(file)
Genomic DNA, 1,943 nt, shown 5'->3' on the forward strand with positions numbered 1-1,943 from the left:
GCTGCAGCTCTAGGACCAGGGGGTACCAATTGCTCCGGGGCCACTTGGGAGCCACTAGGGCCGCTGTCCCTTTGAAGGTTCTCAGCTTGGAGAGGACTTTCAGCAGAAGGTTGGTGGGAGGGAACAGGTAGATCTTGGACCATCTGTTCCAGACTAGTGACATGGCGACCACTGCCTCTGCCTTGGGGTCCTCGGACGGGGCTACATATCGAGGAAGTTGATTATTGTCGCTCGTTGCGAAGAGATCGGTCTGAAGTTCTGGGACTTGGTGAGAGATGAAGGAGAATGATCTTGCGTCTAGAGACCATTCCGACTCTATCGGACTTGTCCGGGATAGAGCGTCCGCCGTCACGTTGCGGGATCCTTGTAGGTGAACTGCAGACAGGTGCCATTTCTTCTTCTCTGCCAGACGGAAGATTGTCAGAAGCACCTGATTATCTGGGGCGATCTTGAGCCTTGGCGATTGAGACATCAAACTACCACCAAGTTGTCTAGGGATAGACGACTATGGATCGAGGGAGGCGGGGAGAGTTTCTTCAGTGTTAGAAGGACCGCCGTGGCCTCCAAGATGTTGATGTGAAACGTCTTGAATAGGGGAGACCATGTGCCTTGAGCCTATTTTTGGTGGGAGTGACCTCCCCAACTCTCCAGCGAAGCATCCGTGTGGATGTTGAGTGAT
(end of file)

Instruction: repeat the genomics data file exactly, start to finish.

Genomic DNA, 1,943 nt, shown 5'->3' on the forward strand with positions numbered 1-1,943 from the left:
GCTGCAGCTCTAGGACCAGGGGGTACCAATTGCTCCGGGGCCACTTGGGAGCCACTAGGGCCGCTGTCCCTTTGAAGGTTCTCAGCTTGGAGAGGACTTTCAGCAGAAGGTTGGTGGGAGGGAACAGGTAGATCTTGGACCATCTGTTCCAGACTAGTGACATGGCGACCACTGCCTCTGCCTTGGGGTCCTCGGACGGGGCTACATATCGAGGAAGTTGATTATTGTCGCTCGTTGCGAAGAGATCGGTCTGAAGTTCTGGGACTTGGTGAGAGATGAAGGAGAATGATCTTGCGTCTAGAGACCATTCCGACTCTATCGGACTTGTCCGGGATAGAGCGTCCGCCGTCACGTTGCGGGATCCTTGTAGGTGAACTGCAGACAGGTGCCATTTCTTCTTCTCTGCCAGACGGAAGATTGTCAGAAGCACCTGATTATCTGGGGCGATCTTGAGCCTTGGCGATTGAGACATCAAACTACCACCAAGTTGTCTAGGGATAGACGACTATGGATCGAGGGAGGCGGGGAGAGTTTCTTCAGTGTTAGAAGGACCGCCGTGGCCTCCAAGATGTTGATGTGAAACGTCTTGAATAGGGGAGACCATGTGCCTTGAGCCTATTTTTGGTGGGAGTGACCTCCCCAACTCTCCAGCGAAGCATCCGTGTGGATGTTGAGTGAT